New Delhi: All does not seem to well in the Goa unit of the Bharatiya Janata Party (BJP). A week after an MLA left the BJP for the Congress, the state’s minister for ports, Michael Lobo, has launched a salvo against his own party, saying it is no longer the ‘party with a difference’ as it once claimed to be, and accusing it of forgetting ethics, becoming commercialised, and ignoring old workers.
“It (the state BJP) has forgotten the ethics of politics that were initiated under the leadership of the late Manohar Parrikar. Karyakartas are no longer valued and one or two people make all the decisions without consulting others,” Lobo told ThePrint.
“The party has become commercial, it has become a shop. Values don’t matter now,” he added.
Lobo, a prominent minister in the Pramod Sawant-led government, is an influential leader in the crucial Bardez region of North Goa, home to a number of constituencies, including the state’s commercial capital, Mapusa, and a strong Hindu vote bank for the BJP.
His anguish comes at a time when the Maharashtrawadi Gomantak Party (MGP) has refused to revive its erstwhile alliance with the BJP — it has tied up with the Trinamool Congress instead — and several leaders have left the BJP ahead of ticket distribution for the upcoming Assembly election. MLA Carlos Almeida similarly accused the BJP of moving away from former CM Parrikar’s legacy while quitting the party last week.
Asked who was responsible for making such decisions and disrespecting old workers, Lobo said, “The Goa organising secretary is openly threatening people, saying that the doors are open for them to leave if they don’t agree with the party’s decisions. Two leaders in Goa are messing up the BJP’s affairs.”
On being asked whether he was leaving the BJP to contest for a different party, Lobo said, “I have learned that the BJP is not considering my ticket, although the chief minister and the party president have not spoken personally about it. Let them decide — my doors are open.”
He added that “many parties” had approached him, but he would decide in time.
‘Some party men don’t want Parrikar’s legacy to continue’
Recalling the era of Parrikar, the former Goa CM and defence minister of India, Lobo said the late leader “used to meet workers and take everyone along to resolve their problems”.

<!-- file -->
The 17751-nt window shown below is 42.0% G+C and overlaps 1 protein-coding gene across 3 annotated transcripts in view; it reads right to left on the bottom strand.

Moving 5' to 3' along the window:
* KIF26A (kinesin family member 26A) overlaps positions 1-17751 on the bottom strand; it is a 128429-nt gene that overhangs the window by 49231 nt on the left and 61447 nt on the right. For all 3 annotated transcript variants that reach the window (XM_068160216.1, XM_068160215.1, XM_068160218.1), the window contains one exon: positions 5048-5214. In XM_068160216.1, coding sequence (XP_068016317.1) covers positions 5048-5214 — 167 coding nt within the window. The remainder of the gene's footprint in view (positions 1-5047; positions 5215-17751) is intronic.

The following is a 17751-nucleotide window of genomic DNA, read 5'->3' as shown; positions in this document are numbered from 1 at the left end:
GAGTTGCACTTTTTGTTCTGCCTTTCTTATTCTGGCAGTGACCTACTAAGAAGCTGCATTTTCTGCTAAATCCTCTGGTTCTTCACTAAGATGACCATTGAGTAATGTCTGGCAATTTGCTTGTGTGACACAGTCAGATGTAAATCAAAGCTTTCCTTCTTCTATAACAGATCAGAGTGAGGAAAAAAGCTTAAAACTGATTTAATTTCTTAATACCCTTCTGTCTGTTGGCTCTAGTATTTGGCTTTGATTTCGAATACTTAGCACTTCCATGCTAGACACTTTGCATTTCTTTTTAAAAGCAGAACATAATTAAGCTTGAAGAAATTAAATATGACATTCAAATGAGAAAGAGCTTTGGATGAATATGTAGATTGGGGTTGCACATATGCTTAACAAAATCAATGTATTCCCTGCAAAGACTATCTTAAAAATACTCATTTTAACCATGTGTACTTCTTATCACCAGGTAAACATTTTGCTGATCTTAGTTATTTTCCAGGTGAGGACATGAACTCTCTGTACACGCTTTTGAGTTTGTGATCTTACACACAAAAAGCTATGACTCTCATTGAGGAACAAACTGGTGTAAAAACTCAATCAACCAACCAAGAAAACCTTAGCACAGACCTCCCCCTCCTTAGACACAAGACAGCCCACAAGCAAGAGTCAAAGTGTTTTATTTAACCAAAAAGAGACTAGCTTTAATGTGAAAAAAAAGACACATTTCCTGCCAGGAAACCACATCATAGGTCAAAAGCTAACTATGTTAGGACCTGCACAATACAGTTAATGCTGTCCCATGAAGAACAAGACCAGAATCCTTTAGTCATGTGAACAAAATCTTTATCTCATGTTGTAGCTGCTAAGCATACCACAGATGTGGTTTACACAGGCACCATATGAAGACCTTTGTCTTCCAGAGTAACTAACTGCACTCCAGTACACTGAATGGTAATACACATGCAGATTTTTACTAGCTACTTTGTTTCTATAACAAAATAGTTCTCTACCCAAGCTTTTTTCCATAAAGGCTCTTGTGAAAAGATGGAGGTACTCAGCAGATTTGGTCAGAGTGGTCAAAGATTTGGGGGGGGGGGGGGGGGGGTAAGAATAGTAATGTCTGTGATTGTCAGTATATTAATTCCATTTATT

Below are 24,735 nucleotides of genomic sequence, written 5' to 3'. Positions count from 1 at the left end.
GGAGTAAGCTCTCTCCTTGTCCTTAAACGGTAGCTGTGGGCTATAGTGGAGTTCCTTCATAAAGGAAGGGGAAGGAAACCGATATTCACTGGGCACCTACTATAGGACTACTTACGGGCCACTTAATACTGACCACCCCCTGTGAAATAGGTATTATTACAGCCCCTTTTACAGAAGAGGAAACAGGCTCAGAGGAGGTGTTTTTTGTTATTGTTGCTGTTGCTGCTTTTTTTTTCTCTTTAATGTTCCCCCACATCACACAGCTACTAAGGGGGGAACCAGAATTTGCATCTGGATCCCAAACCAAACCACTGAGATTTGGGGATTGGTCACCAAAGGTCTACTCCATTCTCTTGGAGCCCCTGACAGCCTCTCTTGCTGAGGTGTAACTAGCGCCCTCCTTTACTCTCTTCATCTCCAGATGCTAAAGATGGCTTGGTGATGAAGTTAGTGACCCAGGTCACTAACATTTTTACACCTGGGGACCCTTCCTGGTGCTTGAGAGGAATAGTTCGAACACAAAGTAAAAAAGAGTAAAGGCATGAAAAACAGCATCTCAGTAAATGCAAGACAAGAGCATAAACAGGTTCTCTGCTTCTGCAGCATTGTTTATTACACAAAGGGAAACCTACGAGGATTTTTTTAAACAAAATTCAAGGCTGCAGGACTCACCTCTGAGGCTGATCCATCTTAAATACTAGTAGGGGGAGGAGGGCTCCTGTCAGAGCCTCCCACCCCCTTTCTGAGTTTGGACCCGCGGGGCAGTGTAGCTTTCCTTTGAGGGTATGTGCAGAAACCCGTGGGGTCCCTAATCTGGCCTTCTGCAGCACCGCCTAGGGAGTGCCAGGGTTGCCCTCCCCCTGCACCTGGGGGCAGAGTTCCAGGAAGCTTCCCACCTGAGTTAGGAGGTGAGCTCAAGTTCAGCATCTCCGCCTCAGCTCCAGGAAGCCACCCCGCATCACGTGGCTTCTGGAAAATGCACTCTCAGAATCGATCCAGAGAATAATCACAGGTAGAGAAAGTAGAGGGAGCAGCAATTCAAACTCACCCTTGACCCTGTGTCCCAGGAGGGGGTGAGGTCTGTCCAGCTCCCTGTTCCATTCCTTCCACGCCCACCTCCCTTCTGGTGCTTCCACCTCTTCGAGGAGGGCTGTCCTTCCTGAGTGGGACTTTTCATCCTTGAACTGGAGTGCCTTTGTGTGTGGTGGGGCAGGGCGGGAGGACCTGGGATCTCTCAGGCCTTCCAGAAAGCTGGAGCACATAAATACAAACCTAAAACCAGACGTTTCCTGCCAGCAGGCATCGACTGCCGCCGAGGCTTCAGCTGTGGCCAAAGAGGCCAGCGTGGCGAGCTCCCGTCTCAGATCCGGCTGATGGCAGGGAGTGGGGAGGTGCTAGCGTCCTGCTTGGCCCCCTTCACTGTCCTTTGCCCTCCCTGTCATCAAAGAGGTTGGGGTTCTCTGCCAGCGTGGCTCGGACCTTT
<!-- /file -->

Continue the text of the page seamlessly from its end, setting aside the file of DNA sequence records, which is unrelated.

“We have realised after the death of Manohar Parrikar that BJP is no longer ‘the party with a difference’. It isn’t the party of karyakartas any more,” he said.
“Some party men don’t want Parrikar’s legacy to continue — they are systematically destroying the values and agenda he had set,” he alleged.
“Nobody knows how new people are being inducted — the party is importing candidates who it thinks can win at any cost. The BJP high command should look into this matter to save the party’s culture in Goa,” Lobo appealed.
“Today, leaders are so arrogant that they say ‘move to another party if you don’t accept the BJP’s decisions’,” he added.
On being asked whether he was upset because his wife, Delilah, was denied a BJP ticket to contest from Siolim, Lobo said, “My wife is campaigning in Siolim and she will fight the election for another party. People want development in the area — there is none at present.”
He added that the BJP can’t use “two yardsticks”, alleging it was using one for Deputy Chief Minister Chandrakant Kavlekar, whose wife wants to contest from Sanguem, and another for him and Delilah.
Attempt to pacify Lobo
In September, former Maharashtra chief minister Devendra Fadnavis, whom the party had placed in charge of elections in Goa, had rushed to Lobo’s house to pacify him.
But that meeting made no difference when Lobo, in November, announced that his wife, who is vice president of the state BJP women’s wing, would contest from Siolim. He also announced his support for Congress leader Sudhir Kandolkar in the Mapusa constituency.
Lobo also told the local media in November that he had joined the BJP because of Manohar Parrikar, but now that Parrikar was no more, he had a decision to make. He pointed out that before joining the BJP, he had been a Congress worker.
(Edited by Rohan Manoj)